I’ve eaten a lot of summer squash…the yellow kind and zucchini. However a less than successful attempt, years ago, to prepare a big spaghetti squash left me leery of the many other varieties available.
My desires to try new things, to eat nutrient dense foods and to come up with something fresh for holiday meals all coalesced when a cashier at Natural Grocers handed me a recipe card featuring stuffed acorn squash. Not only did the recipe turn out great, I also discovered that acorn squash is full of health boosting properties.
What is an Acorn Squash?
Named for its acorn shape, this winter squash is part of the Cucurbita family of vegetables. It was a staple in the diet of many Native American tribes. Acorn squash, like the butternut squash, is packed with essential nutrients that include: vitamins A, B6 and C, potassium, manganese, thiamine, magnesium, iron, niacin, folate, calcium, phosphorus and copper. It’s also high in protein and fiber.
Most acorn squashes are dark green with a hint of orange near the top, but they can also be golden yellow or white.
There is a difference in the nutritional value of raw acorn squash versus cooked. In baked acorn squash, the quality increases significantly for almost every vitamin and mineral. However, three important antioxidants found in raw acorn squash…beta-carotene, lutein and zeaxanthin…drops to zero when cooked. For that reason, it’s good to eat acorn squash both raw and cooked.
Health Benefits of Acorn Squash
Winter squash is known for its disease fighting, immunity boosting properties. Include more acorn squash for these benefits:
• Fights free radical damage. Acorn squash is high in antioxidants, which helps to maintain a healthy body. Free radicals cause inflammation, increasing the risks for diseases such as cancer. The carotenoids in acorn squash help prevent and fight various types of cancer, including skin, breast, lung and prostate cancer.
• Boosts the immune system due to its high vitamin C content and antibacterial and antiviral properties. Not only can extra vitamin C help fight off the common cold and flu, it also keeps the body from becoming even more ill due to complications from common illnesses such as pneumonia. Vitamin C lowers inflammation in the body, fighting infection and disease.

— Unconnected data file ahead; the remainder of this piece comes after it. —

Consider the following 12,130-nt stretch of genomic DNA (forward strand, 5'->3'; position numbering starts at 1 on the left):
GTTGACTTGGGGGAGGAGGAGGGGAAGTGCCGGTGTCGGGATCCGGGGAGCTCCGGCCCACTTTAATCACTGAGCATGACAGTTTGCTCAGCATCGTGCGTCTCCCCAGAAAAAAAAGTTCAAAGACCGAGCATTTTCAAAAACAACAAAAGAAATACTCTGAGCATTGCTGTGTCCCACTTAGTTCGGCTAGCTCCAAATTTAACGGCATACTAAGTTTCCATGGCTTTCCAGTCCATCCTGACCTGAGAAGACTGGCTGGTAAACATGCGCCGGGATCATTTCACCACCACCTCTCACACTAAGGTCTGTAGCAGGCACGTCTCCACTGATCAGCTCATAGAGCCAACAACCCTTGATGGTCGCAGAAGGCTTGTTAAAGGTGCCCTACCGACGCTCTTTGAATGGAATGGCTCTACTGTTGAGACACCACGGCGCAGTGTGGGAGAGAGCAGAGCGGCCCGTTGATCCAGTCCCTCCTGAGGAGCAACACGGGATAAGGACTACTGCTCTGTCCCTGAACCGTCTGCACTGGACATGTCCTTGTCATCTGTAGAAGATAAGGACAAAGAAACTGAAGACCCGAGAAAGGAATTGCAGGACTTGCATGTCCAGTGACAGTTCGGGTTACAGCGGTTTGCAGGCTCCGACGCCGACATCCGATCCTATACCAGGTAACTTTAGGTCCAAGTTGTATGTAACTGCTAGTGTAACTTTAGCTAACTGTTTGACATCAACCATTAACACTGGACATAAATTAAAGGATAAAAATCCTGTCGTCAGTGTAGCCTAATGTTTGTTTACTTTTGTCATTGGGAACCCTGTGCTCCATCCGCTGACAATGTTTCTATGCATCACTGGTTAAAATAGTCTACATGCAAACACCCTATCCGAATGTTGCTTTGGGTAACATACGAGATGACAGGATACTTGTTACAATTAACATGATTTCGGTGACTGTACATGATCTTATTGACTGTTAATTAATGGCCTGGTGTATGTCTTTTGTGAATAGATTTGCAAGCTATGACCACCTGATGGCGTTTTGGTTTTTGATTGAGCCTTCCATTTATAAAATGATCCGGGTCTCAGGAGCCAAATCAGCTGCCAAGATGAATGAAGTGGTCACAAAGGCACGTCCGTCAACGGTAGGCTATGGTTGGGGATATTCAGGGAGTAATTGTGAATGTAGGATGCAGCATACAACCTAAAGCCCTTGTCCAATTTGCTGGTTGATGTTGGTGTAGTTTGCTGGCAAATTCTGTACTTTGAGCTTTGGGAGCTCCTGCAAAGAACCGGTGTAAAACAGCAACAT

• Reduces high blood pressure, due to its potassium content.
• Protects against neurotoxicity, a toxicity from natural or chemical substances that can lead to permanent nervous system damage. One cause of this condition is exposure to conventional treatments for cancer, such as chemotherapy and radiation. Eating acorn squash helps protect against lasting injury as a result of these treatments.
• Improves skin for a healthier, more youthful glow. Vitamin C promotes the production of collagen, which helps skin stay clear and wrinkle free. The potassium found in acorn squash reduces the appearance of cellulite in the skin by eliminating the fluid retention common in high-sodium diets.
• Supports prostate health by increasing urinary tract flow and decreasing the swelling of the prostate gland. Another related benefit of acorn squash is its ability to improve prostate health in patients with diabetes. Diabetes is linked to other types of damage caused by oxidative stress. High amounts of vitamin C regulate the function of antioxidants within the prostate and improve the body’s defense against damage to the prostate.
• The high fiber in acorn squash supports healthy digestion and the efficient absorption of nutrients from food. This results in a significant reduction of high blood pressure and improves the levels of fats and cholesterol in the bloodstream, lowering the risks for heart disease, diabetes and stroke.
How to Prepare Acorn Squash
Select firm acorn squash, without soft spots. Slice in two, length wise, and remove seeds, which are similar in appearance to pumpkin seeds. And like pumpkin seeds, acorn squash seeds are edible.
It’s easy to bake the squash halves. Rub the flesh with olive oil and sprinkle with salt, pepper and nutmeg or cinnamon. Bake on parchment covered baking sheet, cut side down, for 30 – 40 minutes. The squash can be eaten plain or stuffed with rice and veggies. Try this Stuffed Acorn Squash recipe.
Acorn squash can be peeled, cubed and steamed. Or cut into bite sized pieces and added raw to salads. I’m excited to try an acorn squash soup recipe next!